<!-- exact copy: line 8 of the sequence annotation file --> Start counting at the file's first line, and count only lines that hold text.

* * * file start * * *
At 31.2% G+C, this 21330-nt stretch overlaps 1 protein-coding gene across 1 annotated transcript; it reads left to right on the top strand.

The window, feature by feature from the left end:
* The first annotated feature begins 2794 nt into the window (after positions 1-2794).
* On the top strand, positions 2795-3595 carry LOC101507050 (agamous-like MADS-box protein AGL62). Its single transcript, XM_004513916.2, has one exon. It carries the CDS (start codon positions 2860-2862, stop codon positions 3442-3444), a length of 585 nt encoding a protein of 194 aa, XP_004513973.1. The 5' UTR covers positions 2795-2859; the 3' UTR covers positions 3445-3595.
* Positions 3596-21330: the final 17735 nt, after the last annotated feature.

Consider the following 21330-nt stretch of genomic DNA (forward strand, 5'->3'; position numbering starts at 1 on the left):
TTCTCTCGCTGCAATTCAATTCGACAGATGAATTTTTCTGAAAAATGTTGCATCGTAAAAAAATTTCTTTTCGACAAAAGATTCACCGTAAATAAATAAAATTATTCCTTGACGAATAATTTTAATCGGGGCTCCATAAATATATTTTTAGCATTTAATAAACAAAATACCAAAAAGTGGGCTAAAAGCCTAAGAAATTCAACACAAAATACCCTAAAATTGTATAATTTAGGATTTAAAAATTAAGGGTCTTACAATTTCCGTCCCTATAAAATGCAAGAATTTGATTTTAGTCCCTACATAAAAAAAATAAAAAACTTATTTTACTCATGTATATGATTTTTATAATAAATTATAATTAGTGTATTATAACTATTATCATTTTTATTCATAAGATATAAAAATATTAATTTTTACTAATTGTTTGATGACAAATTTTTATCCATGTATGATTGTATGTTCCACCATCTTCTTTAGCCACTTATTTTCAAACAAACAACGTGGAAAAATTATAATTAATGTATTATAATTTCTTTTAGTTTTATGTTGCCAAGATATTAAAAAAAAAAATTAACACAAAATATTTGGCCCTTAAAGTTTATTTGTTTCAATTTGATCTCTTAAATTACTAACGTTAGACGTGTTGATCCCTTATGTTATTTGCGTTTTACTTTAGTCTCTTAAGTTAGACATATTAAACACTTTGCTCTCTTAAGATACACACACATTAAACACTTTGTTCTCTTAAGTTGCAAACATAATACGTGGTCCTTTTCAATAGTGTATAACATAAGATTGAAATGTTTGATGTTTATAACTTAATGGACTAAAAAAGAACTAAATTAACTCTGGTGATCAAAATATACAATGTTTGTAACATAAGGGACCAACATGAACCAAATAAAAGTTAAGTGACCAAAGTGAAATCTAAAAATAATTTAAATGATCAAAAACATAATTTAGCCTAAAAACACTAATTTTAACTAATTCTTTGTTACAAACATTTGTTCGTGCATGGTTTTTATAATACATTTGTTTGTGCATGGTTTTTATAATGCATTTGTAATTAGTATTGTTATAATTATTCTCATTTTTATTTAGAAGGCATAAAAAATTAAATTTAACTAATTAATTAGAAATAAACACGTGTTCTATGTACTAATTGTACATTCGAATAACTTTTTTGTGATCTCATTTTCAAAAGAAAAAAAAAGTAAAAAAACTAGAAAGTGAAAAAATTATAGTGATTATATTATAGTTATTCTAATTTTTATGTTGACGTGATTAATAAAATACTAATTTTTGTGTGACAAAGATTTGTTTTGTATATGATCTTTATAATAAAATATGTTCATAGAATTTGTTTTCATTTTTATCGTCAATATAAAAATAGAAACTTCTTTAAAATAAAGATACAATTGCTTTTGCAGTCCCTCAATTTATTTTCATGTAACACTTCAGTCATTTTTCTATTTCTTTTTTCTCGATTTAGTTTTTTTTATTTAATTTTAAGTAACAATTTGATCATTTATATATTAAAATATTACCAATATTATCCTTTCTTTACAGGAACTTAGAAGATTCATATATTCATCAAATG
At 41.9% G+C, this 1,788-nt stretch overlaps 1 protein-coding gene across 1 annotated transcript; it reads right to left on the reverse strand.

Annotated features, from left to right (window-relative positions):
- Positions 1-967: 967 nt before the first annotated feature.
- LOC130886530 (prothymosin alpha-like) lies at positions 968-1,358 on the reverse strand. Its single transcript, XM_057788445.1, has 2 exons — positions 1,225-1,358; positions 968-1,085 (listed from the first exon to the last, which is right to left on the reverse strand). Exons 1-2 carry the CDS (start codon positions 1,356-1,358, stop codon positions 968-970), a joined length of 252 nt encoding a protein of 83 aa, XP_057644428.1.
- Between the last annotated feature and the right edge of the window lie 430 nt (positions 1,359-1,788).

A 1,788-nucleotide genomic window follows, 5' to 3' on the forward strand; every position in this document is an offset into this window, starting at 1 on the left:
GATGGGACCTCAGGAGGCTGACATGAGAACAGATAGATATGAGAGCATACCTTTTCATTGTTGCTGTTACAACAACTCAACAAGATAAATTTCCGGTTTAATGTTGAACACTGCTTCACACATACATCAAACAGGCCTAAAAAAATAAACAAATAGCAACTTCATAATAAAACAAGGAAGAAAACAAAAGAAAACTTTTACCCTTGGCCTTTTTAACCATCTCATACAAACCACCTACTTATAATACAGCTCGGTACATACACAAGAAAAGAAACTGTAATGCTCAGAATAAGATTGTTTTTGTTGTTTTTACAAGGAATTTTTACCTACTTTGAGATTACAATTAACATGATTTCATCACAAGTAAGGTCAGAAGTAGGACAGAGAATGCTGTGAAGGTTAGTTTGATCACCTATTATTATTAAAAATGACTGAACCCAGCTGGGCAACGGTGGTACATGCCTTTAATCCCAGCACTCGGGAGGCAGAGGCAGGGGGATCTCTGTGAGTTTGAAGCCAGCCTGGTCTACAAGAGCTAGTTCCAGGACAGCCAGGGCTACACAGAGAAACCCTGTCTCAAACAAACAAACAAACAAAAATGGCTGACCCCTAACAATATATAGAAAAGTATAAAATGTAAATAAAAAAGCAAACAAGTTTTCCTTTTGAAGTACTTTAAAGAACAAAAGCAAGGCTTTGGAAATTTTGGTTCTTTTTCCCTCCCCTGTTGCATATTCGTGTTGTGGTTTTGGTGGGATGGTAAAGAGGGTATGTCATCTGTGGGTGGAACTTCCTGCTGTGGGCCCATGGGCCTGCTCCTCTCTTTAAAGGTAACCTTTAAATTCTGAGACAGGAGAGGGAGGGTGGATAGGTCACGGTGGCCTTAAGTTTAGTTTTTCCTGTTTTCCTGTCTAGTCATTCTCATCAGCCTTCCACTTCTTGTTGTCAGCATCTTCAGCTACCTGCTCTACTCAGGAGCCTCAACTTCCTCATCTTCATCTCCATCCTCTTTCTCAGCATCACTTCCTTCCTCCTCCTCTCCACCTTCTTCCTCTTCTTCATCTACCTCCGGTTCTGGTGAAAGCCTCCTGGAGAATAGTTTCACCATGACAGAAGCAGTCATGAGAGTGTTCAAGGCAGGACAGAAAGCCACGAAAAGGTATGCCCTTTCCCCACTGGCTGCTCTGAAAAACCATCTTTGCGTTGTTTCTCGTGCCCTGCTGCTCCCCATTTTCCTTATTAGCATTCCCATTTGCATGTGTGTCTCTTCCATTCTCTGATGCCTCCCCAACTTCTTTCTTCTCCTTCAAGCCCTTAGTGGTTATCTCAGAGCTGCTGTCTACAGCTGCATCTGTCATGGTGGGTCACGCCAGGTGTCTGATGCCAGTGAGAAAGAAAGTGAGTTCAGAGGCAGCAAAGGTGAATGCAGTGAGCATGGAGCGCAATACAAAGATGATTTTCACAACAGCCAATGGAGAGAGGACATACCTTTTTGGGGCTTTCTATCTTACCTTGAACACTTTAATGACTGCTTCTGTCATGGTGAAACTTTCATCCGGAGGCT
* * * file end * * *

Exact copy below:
At 41.9% G+C, this 1,788-nt stretch overlaps 1 protein-coding gene across 1 annotated transcript; it reads right to left on the reverse strand.